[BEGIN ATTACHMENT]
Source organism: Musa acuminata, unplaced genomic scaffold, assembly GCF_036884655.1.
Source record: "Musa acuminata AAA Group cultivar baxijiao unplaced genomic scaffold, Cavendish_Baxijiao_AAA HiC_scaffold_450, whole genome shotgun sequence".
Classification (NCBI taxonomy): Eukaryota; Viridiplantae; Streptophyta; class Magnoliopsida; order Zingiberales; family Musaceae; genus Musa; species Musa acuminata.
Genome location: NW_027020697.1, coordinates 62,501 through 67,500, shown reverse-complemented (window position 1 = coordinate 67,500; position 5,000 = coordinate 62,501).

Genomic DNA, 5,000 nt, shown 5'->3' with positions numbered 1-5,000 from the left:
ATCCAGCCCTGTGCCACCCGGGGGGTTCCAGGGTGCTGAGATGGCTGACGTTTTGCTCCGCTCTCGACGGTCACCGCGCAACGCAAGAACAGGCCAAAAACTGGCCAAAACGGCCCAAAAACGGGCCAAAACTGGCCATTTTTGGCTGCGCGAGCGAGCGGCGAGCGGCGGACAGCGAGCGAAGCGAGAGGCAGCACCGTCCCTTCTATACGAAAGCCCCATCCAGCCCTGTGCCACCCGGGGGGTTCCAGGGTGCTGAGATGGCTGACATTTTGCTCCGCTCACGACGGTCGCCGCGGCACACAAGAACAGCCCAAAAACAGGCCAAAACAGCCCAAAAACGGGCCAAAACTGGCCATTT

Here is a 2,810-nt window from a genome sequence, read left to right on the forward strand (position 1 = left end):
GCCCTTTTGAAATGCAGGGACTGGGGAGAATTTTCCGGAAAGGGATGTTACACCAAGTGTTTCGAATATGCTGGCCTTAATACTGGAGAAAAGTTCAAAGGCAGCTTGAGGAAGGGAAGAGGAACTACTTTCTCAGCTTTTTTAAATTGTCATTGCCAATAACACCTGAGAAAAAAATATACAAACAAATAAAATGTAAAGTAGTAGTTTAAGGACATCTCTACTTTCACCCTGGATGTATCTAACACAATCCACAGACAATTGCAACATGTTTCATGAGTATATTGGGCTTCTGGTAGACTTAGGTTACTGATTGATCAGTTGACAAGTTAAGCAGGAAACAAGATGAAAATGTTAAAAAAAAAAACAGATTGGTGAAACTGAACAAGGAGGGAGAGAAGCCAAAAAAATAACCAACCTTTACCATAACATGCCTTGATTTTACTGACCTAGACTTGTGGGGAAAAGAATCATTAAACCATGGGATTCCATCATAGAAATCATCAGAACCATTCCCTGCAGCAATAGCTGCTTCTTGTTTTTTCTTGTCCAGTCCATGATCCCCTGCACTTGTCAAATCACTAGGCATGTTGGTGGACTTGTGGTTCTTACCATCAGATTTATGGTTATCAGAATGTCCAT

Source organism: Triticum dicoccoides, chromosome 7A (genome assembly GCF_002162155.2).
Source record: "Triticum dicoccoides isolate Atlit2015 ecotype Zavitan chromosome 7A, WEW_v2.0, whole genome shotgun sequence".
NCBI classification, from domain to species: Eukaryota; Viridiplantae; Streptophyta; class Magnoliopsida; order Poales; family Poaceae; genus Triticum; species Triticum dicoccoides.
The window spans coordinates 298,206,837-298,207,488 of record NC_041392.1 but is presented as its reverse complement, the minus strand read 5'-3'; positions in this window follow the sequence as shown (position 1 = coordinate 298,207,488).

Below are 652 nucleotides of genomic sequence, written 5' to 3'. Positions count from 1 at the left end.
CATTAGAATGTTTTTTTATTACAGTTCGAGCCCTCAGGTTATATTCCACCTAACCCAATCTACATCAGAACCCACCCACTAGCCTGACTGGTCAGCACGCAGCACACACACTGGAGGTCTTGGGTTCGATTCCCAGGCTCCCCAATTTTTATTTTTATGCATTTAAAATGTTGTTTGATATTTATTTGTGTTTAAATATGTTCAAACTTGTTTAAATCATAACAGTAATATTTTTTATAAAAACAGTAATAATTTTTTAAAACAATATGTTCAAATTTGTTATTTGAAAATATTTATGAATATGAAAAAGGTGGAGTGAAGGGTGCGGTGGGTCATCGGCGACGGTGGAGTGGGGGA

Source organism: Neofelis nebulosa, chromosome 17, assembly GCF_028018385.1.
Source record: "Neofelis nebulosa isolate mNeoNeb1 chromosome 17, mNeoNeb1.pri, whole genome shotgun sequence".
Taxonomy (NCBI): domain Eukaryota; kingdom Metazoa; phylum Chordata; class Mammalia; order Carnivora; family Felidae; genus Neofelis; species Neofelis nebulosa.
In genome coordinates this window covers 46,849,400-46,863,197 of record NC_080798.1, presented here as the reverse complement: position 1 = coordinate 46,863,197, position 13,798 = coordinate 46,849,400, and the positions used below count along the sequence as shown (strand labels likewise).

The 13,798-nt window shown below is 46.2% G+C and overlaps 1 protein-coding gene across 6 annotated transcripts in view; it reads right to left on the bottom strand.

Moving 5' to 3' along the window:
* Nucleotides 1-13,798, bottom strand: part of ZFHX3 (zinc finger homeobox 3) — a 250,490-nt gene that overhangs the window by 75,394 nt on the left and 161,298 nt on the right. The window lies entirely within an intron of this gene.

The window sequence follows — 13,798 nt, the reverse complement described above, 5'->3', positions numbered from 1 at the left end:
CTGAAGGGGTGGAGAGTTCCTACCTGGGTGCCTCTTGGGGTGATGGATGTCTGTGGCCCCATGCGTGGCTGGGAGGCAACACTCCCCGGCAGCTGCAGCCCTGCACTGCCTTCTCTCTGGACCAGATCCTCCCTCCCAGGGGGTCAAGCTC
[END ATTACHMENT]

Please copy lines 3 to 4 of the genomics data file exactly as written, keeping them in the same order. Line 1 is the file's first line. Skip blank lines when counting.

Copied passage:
Classification (NCBI taxonomy): Eukaryota; Viridiplantae; Streptophyta; class Magnoliopsida; order Zingiberales; family Musaceae; genus Musa; species Musa acuminata.
Genome location: NW_027020697.1, coordinates 62,501 through 67,500, shown reverse-complemented (window position 1 = coordinate 67,500; position 5,000 = coordinate 62,501).